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Private school counts the cost of dismissing teacher with cancer

An independent school housed in Charles Dickens's old home will have to pay compensation to a former teacher because it dismissed her after two bouts of cancer.

An employment tribunal has found that Gad's Hill school near Rochester, in Kent, had unfairly dismissed Lorna Hurrell, aged 54, and discriminated against her on grounds of disability.

The tribunal said she had been forced to leave last summer because the school feared she might become ill again, even though the medical prognosis was encouraging.

Mrs Hurrell was head of the kindergarten department of the pound;5,000-a-year, co-educational school, which has 270 pupils aged three to 16.

She was initially diagnosed with cancer in early 2000 and returned to work after treatment.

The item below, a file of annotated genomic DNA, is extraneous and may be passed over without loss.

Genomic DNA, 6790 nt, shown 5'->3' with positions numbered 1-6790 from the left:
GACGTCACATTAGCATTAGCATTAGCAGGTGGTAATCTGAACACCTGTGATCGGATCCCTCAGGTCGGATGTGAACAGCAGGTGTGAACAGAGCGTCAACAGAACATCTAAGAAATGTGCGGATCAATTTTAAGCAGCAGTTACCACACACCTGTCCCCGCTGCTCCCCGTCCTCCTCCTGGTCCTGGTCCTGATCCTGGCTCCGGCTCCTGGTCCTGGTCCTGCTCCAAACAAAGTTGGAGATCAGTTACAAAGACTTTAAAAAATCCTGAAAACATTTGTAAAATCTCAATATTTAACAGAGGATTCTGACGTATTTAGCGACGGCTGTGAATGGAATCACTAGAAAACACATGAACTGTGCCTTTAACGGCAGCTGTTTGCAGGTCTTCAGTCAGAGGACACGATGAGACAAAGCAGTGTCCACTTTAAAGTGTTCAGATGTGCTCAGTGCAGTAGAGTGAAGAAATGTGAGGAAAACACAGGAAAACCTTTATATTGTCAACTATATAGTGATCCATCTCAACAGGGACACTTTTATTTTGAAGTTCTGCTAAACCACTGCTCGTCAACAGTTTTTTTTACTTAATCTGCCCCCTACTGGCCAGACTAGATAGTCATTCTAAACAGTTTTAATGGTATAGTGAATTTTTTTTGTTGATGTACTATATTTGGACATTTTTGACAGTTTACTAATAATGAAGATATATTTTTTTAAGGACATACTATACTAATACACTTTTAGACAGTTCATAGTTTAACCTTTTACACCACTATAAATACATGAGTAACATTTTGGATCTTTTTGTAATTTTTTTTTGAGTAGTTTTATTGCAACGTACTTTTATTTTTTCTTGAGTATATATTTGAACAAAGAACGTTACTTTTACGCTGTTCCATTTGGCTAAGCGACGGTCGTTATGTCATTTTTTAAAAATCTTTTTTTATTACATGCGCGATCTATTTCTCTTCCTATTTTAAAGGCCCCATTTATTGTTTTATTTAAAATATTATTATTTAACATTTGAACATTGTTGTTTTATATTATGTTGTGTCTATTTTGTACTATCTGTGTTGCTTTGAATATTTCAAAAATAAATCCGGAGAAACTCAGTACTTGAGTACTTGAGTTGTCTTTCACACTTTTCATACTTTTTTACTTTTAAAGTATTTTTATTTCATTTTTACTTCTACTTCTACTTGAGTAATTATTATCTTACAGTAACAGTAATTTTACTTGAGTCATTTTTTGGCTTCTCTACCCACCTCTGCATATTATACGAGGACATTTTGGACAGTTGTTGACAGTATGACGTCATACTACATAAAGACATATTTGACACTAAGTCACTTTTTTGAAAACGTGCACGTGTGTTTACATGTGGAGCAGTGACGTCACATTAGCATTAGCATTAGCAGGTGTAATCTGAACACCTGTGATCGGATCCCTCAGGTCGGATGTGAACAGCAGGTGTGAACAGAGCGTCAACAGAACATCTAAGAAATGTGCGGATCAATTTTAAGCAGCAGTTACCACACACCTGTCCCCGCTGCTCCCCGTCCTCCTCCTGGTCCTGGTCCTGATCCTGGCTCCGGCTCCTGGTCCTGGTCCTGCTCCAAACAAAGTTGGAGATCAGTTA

Later the tumour was found to have spread and she needed further treatment.

Again, this was successful and she was declared fit to work in April 2002.

But her specialist recommended a phased return and said she should not resume full duties until the autumn.

But the school insisted she either return full-time straightaway or take a severance package. When she refused both options, she was told her contract would be terminated.

Mrs Hurrell took her case to the tribunal with the support of the National Union of Teachers. Dick Boland, the union's regional secretary, said: "I applaud her courage."

Members in independent schools were entitled to the same legal protection and union support as those in the state sector, he stressed.

A tribunal in June will determine the level of compensation.

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